Moody’s boosts Eskom’s ratings outlook to positive after budget

1st November 2022 By: Bloomberg

Moody’s Investors Service improved its outlook on Eskom Holdings’s debt ratings to positive after South African Finance Minister Enoch Godongwana announced last week the government could take over a substantial portion of the power company’s debt.

Moody’s boosted the outlook from negative, signaling that the next ratings action may now be an upgrade instead of another downgrade. It affirmed the utility’s long-term corporate family rating at Caa1, seven levels below investment grade.

The government expects to shift between one-third and two-thirds of Eskom’s debt of about R400-billion onto its own balance sheet, Godongwana said in the mid-term budget last week. The loss-making state utility, that’s been surviving on government guarantees, is the biggest known risk to the economy and public finances, the Treasury said.

“The positive outlook recognizes the commitment to address Eskom’s unsustainable capital structure,” Moody’s said in an emailed statement on Monday. “A partial debt transfer to the government will improve the company’s balance sheet and reduce pressure on cash flows through lower interest payments.”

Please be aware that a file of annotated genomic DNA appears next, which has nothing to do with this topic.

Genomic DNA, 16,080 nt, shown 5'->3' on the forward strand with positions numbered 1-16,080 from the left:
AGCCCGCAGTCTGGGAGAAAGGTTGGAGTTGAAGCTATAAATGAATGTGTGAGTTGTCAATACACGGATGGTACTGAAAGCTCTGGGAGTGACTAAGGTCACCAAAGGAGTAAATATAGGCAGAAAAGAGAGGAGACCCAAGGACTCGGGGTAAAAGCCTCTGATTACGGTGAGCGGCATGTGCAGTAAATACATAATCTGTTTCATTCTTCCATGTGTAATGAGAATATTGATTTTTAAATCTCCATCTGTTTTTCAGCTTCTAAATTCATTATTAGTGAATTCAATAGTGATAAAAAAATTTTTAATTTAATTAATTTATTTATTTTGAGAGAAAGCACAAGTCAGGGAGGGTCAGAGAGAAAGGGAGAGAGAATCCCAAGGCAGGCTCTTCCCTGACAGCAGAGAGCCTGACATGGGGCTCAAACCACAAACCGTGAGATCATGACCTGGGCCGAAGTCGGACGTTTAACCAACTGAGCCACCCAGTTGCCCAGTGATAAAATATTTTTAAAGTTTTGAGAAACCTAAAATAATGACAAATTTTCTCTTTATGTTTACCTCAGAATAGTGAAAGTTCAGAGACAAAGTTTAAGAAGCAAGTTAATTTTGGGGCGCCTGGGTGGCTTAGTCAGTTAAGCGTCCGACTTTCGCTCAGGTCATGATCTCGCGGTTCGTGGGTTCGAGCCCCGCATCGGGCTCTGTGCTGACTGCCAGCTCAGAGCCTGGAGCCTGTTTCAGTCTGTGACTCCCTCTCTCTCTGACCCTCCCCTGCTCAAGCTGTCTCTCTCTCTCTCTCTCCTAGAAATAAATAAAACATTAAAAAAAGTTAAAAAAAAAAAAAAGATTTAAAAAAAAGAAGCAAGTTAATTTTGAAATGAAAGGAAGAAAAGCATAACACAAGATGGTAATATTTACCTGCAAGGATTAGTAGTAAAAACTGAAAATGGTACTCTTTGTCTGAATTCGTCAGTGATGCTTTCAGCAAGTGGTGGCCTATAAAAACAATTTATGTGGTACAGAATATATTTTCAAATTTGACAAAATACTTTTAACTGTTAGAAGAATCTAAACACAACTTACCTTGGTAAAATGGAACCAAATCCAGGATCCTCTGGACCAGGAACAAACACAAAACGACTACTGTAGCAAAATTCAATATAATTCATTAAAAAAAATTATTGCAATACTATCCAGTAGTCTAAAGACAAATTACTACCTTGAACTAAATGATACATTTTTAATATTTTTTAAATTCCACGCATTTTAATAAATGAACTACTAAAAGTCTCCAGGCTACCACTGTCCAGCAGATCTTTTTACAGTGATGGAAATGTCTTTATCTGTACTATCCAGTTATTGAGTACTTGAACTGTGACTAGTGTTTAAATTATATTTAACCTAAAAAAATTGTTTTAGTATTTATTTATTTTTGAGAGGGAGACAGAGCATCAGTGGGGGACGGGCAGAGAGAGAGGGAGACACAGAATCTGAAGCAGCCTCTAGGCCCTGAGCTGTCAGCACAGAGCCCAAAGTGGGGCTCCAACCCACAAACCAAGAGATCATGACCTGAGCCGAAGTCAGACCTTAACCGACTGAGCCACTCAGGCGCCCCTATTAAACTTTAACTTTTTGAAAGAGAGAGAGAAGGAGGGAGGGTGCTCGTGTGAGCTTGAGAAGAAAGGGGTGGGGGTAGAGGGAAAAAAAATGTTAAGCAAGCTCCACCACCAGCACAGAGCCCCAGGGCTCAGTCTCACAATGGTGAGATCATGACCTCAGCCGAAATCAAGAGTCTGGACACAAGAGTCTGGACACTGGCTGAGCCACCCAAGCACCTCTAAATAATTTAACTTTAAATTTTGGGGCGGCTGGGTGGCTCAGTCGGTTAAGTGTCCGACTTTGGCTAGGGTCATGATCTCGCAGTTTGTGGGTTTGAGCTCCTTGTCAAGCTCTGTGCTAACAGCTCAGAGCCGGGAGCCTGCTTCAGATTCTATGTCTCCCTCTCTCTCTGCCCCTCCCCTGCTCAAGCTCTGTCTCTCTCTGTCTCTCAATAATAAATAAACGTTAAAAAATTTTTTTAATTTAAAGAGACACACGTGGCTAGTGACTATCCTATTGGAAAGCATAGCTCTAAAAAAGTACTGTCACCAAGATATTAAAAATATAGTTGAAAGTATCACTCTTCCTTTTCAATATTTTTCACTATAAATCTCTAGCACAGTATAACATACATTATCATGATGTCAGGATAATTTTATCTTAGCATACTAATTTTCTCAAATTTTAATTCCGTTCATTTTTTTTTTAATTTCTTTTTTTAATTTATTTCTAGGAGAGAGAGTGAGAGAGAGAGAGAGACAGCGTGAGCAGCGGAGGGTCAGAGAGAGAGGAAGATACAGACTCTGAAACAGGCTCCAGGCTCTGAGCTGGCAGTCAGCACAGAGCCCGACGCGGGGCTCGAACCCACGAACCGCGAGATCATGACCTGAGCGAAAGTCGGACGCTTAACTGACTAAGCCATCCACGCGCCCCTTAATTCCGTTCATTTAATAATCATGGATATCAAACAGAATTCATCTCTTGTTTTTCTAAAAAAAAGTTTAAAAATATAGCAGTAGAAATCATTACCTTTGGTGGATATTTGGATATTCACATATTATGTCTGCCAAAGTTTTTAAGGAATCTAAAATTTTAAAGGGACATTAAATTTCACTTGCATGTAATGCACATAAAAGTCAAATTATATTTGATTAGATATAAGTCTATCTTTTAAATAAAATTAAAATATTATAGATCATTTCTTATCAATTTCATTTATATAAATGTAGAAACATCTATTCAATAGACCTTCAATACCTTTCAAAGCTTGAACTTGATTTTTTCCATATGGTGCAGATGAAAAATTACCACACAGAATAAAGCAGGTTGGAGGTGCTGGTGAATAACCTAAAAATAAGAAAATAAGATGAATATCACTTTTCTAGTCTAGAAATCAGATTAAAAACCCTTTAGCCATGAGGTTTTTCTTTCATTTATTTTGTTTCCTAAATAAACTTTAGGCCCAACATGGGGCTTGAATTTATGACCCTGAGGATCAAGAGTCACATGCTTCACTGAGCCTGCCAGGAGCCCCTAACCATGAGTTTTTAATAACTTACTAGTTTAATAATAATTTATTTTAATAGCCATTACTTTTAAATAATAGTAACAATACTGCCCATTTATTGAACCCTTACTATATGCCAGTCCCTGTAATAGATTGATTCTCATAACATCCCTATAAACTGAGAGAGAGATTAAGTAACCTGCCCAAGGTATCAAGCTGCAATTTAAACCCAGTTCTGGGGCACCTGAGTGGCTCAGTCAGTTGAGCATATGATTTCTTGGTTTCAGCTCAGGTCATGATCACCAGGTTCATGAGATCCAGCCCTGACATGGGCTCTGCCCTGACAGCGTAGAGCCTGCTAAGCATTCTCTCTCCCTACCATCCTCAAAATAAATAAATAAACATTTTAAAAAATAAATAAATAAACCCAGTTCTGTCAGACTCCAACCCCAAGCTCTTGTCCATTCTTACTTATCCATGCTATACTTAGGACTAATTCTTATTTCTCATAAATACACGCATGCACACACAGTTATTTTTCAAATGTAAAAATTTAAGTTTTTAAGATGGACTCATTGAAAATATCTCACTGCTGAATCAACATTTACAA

While Godongwana said there will be strict conditions attached to the debt transfer, he provided few details. The swap is also not accounted for in updated fiscal metrics published last week, which show the government’s ratio of debt to gross domestic product will peak two years earlier and at a lower level than expected.

A partial transfer will be complex, requiring careful management given the diverse creditor base and varying provisions across the debt documentation, Moody’s said. Also, relief can’t of itself solve Eskom’s problems that include poor operational performance, the lack of cost-reflective tariffs and increasing overdue liabilities from municipalities, it said.

Eskom’s ratings could still be downgraded if there are concerns about the company’s ability to meet its debt serving obligations or it appeared likely that any reorganization will lead to creditor losses higher than those implied in the current ratings, according to Moody’s.